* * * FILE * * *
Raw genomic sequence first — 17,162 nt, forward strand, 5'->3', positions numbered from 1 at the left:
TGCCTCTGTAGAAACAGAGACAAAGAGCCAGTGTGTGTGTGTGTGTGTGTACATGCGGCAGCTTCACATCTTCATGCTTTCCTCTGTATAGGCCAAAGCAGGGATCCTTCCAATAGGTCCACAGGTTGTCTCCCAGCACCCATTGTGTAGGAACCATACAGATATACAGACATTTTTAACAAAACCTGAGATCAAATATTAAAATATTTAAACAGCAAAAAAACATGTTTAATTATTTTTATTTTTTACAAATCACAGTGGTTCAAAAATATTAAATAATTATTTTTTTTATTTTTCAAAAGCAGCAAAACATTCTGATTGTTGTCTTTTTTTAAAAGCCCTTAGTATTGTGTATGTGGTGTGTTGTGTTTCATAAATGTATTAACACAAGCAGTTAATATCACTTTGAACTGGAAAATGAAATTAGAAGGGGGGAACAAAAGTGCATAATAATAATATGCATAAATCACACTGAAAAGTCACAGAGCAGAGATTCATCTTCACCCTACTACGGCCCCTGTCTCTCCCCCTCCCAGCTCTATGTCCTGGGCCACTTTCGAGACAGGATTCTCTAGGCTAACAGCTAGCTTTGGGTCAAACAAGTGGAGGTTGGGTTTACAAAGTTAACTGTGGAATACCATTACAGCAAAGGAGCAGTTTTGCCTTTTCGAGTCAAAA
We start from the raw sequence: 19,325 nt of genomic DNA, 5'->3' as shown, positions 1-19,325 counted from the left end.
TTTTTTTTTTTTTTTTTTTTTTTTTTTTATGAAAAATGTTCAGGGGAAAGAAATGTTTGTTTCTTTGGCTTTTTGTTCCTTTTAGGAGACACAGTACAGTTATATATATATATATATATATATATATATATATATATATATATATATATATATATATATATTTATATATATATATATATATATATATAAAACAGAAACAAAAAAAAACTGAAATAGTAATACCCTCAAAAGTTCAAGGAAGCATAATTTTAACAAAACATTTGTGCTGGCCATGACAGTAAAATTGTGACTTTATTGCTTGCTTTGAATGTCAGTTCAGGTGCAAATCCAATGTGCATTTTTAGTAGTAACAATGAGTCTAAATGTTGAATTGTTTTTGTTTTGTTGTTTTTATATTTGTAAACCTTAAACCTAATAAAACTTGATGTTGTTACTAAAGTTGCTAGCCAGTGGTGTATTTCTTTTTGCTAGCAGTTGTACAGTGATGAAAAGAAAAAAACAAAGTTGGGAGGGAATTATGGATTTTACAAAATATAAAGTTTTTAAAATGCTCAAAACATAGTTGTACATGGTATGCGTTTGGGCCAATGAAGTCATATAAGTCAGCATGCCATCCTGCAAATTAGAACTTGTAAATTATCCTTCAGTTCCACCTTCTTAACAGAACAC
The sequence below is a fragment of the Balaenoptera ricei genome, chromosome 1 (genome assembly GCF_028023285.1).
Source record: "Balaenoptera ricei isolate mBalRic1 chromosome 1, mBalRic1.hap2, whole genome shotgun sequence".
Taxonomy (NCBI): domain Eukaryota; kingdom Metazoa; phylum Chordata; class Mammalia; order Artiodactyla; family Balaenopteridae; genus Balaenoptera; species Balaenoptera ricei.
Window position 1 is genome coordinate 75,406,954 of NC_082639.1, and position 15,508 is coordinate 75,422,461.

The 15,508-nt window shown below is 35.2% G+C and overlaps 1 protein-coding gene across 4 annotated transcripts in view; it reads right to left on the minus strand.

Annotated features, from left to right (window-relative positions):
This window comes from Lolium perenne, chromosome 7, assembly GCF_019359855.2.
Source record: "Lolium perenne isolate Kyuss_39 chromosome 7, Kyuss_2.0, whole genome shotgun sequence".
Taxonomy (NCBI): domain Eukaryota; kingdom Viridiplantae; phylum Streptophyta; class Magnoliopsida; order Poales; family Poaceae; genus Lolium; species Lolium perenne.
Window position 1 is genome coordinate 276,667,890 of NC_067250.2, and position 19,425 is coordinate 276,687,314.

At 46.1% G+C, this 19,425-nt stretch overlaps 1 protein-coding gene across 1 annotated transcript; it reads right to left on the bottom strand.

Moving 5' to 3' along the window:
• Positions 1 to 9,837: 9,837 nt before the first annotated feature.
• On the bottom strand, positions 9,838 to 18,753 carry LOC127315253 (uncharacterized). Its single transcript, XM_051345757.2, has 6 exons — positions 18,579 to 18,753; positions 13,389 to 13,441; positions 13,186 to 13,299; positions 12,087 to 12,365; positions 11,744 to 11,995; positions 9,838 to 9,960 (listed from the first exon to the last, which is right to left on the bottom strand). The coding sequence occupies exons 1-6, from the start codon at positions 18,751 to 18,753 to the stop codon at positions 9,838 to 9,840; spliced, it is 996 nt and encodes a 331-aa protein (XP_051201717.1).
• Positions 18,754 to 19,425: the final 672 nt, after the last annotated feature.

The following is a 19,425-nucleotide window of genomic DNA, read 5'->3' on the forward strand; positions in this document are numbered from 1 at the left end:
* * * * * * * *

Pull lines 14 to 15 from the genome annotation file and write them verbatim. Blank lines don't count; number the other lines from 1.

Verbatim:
Window position 1 is genome coordinate 276,667,890 of NC_067250.2, and position 19,425 is coordinate 276,687,314.

At 46.1% G+C, this 19,425-nt stretch overlaps 1 protein-coding gene across 1 annotated transcript; it reads right to left on the bottom strand.